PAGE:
The beloved British anthology comic 2000 AD has been published weekly since February 1977. Prog 2025 (05 April 2017) of “the galaxy’s greatest comic” features Judge Dredd, Brink, Scarlet Traces, Future Shocks, and Cursed: The Fall of Deadworld, with cover artwork by Clint Langley.
John McCrea and Mike Spicer unveil their fabulously vibrant vision of Mega-City One in all its grimy, violent glory in Part Two of Dredd maestro John Wagner’s ‘Harvey’. With Mechanismo Mark 8 RV robot Judge Harvey assigned as Dredd’s new rookie, the unlikely pair head for the aptly named Hellman Precinct, where “things have gone badly downhill” (to put it mildly). From the Pump Dump organ trading store to the zziz addicts, from Harvey and Dredd roaring through the garbage-strewn alleyways on their Lawmasters to them playing ‘skull music’ with ‘street lawyers’ (i.e. perps not inclined to take orders from a robot Judge), this is dynamic stuff, pulsating with life dirty and downtrodden, all blood and neon and the occasional bit of helping little old ladies included for good measure. Judge Harvey’s mighty speech – ending with the declaration “No breach [of the law] will go unpunished! This hellhole is closed for crime!” – should have Dredd in a state of rapture … so why does the city’s toughest lawman feel the need to “proceed with caution”?
At the apparently haunted Galina Habitat Construction Zone, our three intrepid investigators – Habitat Security Division (HSD) consultant investigator Bridget Kurtis and in-house HSD investigators Timothy Styles and Gita Gibrani – move past the group development stage of ‘forming’ into ‘storming’ with a bunch of tense, cranky conversations about worker deaths (they’re not even sure how many there have been), work crew substance use and abuse, and rumours of ghosts. Later, Gibrani tells Kurtis that “… a lot of construction workers talk about seeing people. Or hearing them. People who shouldn’t be here.” Scripted by Dan Abnett, Part 3 of the ‘Skeleton Life’ series of Brink is illustrated by INJ (Ian) Culbard and features Simon Bowland’s lettering.
From that emergency sitting of the League of Nations in Geneva (the boring one with the delegate nodding off), all of a sudden we’ve got BBC coverage – from the Hephaestus Anchorage on the Moon, no less! – of “the greatest single mobilisation of the Earth’s armed forces in human history.” Yes, that did indeed escalate quickly. The large panel on the opening pages by D’Israeli (Matt Brooker), depicting the “Dobrinya, or Dragon-Slayer, class vessels from the United Soviet Confederacy” alongside the “elegant-looking fleet of the German Federation, led by their flagship, the Raumschiffe Orion” and the “legendary Lion Armada of the Kingdom of Morocco” offers the proverbial feast for the eyes. Ian Edginton manages to deftly juxtapose the vast, Venus-bound space fleets of Earth with the ‘nuclear families’ of the Venusian diaspora watching events on their clunky old 1960s television sets before successfully segueing to human-Martian hybrid Icarus (still as flamboyantly grand-dad-esque as before, but now sans receding hairline plus ponytail, thankfully) and Earth-born Venusian Ahron Shakespeare plotting their penetration of the Martian ‘systems’. Part 3 of Edginton and D’Israeli’s Scarlet Traces ‘Cold War: Book 2’ features the letters of Annie Parkhouse.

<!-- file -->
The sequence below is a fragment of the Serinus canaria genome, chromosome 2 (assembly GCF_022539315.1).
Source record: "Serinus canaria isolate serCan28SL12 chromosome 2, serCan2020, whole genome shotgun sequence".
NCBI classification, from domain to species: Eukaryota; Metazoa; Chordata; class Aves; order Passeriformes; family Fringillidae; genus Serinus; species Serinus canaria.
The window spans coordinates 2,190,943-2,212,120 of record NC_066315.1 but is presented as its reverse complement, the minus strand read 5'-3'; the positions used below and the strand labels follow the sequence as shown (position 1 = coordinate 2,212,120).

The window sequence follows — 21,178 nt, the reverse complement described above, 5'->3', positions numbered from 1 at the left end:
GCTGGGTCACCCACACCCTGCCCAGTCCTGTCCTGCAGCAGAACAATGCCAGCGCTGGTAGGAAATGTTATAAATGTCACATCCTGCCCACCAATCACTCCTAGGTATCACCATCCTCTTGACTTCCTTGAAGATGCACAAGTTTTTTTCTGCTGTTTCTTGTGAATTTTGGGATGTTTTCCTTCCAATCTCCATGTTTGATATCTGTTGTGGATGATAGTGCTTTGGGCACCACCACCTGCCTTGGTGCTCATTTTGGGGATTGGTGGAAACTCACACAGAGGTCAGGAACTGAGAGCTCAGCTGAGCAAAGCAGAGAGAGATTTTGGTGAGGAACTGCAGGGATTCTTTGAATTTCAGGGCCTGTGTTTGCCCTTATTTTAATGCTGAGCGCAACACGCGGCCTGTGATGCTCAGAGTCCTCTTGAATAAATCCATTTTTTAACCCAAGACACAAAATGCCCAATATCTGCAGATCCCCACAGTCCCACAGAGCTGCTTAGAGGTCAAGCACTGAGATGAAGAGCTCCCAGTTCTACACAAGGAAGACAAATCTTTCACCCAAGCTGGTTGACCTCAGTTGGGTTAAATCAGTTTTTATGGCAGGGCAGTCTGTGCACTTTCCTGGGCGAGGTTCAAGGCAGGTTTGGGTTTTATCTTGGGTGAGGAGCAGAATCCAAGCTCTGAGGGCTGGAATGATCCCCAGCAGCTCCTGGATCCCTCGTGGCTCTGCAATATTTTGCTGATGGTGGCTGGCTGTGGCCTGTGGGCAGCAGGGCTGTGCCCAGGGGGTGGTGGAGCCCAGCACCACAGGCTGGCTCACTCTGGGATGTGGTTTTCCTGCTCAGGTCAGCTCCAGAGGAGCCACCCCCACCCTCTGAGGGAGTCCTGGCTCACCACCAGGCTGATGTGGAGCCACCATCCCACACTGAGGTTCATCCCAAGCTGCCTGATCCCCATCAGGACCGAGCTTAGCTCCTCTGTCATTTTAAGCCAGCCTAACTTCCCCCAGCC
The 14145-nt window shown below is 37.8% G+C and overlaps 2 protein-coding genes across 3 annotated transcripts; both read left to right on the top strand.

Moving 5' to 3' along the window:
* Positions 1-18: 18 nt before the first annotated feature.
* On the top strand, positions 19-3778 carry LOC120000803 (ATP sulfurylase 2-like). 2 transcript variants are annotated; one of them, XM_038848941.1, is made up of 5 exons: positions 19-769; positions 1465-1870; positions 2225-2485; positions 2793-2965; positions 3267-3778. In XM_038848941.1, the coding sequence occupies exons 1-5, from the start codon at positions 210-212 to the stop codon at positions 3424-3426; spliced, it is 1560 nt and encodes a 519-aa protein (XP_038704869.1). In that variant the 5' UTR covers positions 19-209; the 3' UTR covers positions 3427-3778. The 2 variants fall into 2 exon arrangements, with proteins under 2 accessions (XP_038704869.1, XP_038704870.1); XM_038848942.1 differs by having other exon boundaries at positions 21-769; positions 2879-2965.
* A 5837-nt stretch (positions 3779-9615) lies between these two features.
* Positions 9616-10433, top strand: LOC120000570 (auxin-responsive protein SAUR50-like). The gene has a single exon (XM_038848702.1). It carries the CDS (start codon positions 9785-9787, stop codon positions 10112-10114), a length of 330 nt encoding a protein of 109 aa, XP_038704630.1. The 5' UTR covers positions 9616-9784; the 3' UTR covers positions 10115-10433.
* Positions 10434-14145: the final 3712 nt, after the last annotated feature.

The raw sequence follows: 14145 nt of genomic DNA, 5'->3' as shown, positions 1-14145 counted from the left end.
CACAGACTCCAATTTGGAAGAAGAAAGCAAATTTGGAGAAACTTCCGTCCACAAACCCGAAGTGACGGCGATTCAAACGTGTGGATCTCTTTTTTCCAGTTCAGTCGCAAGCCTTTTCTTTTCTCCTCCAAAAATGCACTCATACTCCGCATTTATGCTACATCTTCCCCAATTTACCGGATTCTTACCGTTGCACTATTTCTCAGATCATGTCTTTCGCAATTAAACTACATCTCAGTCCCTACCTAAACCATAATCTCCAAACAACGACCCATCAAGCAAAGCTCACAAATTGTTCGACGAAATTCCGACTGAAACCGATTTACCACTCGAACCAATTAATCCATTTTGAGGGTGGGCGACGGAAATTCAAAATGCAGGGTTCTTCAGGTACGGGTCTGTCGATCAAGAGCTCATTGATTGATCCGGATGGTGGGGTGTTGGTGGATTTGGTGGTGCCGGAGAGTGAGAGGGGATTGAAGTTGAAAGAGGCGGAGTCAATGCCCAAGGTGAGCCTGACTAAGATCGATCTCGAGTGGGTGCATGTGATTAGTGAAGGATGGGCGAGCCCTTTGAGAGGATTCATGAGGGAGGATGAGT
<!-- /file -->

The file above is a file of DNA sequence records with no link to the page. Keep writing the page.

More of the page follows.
While some Future Shocks satisfy their intended purpose of providing readers with “twisted trips into the galaxy’s dark side” and a shocking conclusion to boot, others are more formulaic and largely forgettable. In ‘The Dream Factory’ artist Steve Yeowell does well to present a visually satisfying four-pager that is unfortunately let down by Rory McConville’s unremarkable script. Compared to his accomplished Future Shocks script of last prog (‘Family Time’ in Prog 2024), ‘The Dream Factory’ disappoints. But then, as the strip’s main protagonist says, “Let’s face it: we can’t all get what we want.”
Cursed: The Fall of Deadworld Part III is written by Kek-W with art and letters by Dave Kendall and Ellie De Ville respectively. In this episode, Judge Fairfax and his ward Jess continue their puke-and-poop-filled drug detox nightmare roadtrip through the hellish wasteland of the planet that eventually became known as Deadworld. After a brief stop to feed scavenged chocolate to some hungry muties, Fairfax and Jess arrive at the old Chief Judge’s “hidden sub-surface bunker complex” to find that someone else has got there first. Dave Kendall’s gnarled-yet-ethereal artwork is reminiscent of Simon Harrison’s wildly original depictions of Feral and Revere that ran in 2000 AD during the early 1990s.
Title: 2000 AD Prog 2025
Publisher: Rebellion Publishing
Reviewer: Paul Hardacre